It is imperative that we address risk factors of suicide with children and teenagers. Not only is adolescence a high-risk period for suicidality, but the current stress of COVID-19 may lead to increased risk. By identifying risk factors, we can provide appropriate support. The next blog post will address protective factors and what decrease risk for suicide.

Jason BasingerAbout the Author

Jason Basinger is a Nationally Certified School Psychologist in Salt Lake City School District. He is currently part of the Trauma Team for the Utah Education Association, is a board member for the Utah Association of School Psychologists and serves on the Utah Youth Suicide Prevention Coalition. He enjoys playing and watching sports with his family, plays guitar, and loves running. He may be contacted at jason.basinger@gmail.com or on Twitter @jason_basinger.
**National Suicide Prevention Week is September 6-12, 2020 and World Suicide Prevention Day is September 10, 2020**
The following are good resources and organizations that promote youth suicide prevention:
If you or someone you know is suicidal, get help immediately via 911, the National Suicide Prevention Lifeline at 1-800-273-TALK or the Crisis Text Line (text “HOME” to 741741).
References
  • Flores, J. P., Swartz, K. L., Stuart, E. A., & Wilcox, H. C. (2020). Co-occurring risk factors among US high school students at risk for suicidal thoughts and behaviors. Journal of Affective Disorders, 266, 743–752. 
  • Hawkins, K. A., Hames, J. L., Ribeiro, J. D., Silva, C., Joiner, T. E., & Cougle, J. R. (2014). An examination of the relationship between anger and suicide risk through the lens of the interpersonal theory of suicide. Journal of Psychiatric Research, 50, 59–65. 
  • Holden, R., Mueller, J., McGowan, J., Sanyal, J., Kikoler, M., Simonoff, E., Velupillai, S., & Downs, J. (2020). Investigating bullying as a predictor of suicidality in a clinical sample of adolescents with autism spectrum disorder. Autism Research.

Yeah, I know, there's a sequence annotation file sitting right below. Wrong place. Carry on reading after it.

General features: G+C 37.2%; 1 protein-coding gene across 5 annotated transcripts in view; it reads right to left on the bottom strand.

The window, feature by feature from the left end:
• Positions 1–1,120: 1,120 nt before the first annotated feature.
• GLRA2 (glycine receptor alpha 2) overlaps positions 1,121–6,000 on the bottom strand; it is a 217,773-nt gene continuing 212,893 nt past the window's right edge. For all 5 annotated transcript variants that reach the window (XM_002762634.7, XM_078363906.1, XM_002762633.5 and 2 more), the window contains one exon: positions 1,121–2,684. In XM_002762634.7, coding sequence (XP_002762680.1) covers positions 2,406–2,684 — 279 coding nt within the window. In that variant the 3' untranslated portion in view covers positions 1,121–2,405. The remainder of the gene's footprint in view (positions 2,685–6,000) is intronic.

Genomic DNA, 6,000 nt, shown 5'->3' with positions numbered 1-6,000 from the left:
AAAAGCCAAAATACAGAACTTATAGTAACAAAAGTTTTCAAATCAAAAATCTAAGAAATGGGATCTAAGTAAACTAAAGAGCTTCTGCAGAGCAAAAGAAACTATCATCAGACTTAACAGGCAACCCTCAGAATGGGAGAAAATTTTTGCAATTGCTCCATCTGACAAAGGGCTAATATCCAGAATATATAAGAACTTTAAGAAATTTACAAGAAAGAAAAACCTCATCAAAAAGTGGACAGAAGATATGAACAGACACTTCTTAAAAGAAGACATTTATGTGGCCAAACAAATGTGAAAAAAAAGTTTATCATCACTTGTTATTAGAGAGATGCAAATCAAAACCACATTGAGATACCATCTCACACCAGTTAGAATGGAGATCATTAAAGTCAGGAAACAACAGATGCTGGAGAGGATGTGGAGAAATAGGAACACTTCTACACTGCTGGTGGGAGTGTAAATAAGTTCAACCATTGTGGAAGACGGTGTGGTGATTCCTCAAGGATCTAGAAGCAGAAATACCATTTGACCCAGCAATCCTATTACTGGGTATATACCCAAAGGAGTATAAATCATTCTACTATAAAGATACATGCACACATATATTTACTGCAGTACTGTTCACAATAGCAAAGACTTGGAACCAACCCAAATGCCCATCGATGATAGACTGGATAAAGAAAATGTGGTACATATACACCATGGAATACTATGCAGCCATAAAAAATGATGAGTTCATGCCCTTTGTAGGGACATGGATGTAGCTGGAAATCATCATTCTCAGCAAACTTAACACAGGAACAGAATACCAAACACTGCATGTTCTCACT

• Howarth, E. J., O’Connor, D. B., Panagioti, M., Hodkinson, A., Wilding, S., & Johnson, J. (2020). Are stressful life events prospectively associated with increased suicidal ideation and behaviour? A systematic review and meta-analysis. Journal of Affective Disorders, 266, 731–742. 
  • Iorfino, F., Davenport, T. A., Ospina-Pinillos, L., Hermens, D. F., Cross, S., Burns, J., & Hickie, I. B. (2017). Using new and emerging technologies to identify and respond to suicidality among help-seeking young people: A cross-sectional study. Journal of Medical Internet Research, 19(7), 62–75.
  • Janiri, D., Doucet, G. E., Pompili, M., Sani, G., Luna, B., Brent, D. A., & Frangou, S. (2020). Risk and protective factors for childhood suicidality: A US population-based study. The Lancet Psychiatry, 7(4), 317–326.
  • Joiner, T. E., Jr. (2009). Suicide prevention in schools as viewed through the interpersonal-psychological theory of suicidal behavior. School Psychology Review, 38(2), 244–248.
  • May, A. M., Pachkowski, M. C., & Klonsky, E. D. (2020). Motivations for suicide: Converging evidence from clinical and community samples. Journal of Psychiatric Research, 123, 171–177.
  • Mucci, F., Mucci, N., & Diolaiuti, F. (2020). Lockdown and isolation: Psychological aspects of COVID-19 pandemic in the general population. Clinical Neuropsychiatry: Journal of Treatment Evaluation, 17(2), 63–64.
  • Schlagbaum, P., Ruch, D. A., Tissue, J. L., Sheftall, A. H., & Bridge, J. A. (2020). Depressed mood prior to death: Implications for precipitating factors of youth suicide. Crisis: The Journal of Crisis Intervention and Suicide Prevention. 
  • Testa, R. J., Michaels, M. S., Bliss, W., Rogers, M. L., Balsam, K. F., & Joiner, T. (2017). Suicidal ideation in transgender people: Gender minority stress and interpersonal theory factors. Journal of Abnormal Psychology, 126(1), 125–136. 
  • van Vuuren, C. L., van der Wal, M. F., Cuijpers, P., & Chinapaw, M. J. M. (2020). Are suicidal thoughts and behaviors a temporary phenomenon in early adolescence? Crisis: The Journal of Crisis Intervention and Suicide Prevention. 
  • Yip, P. S. F., & Chau, P. H. (2020). Physical distancing and emotional closeness amidst COVID-19. Crisis: The Journal of Crisis Intervention and Suicide Prevention.

Watch Jason Basinger’s Webinar

Masked K-12 students working in class
“Mindfulness in Schools: Strategies for Promoting Mental Wellness in a COVID Environment”
Share This Article:
Share on email
Share on facebook
Share on twitter
Share on linkedin
Share on pinterest
Share on tumblr
Guest Post

Guest Post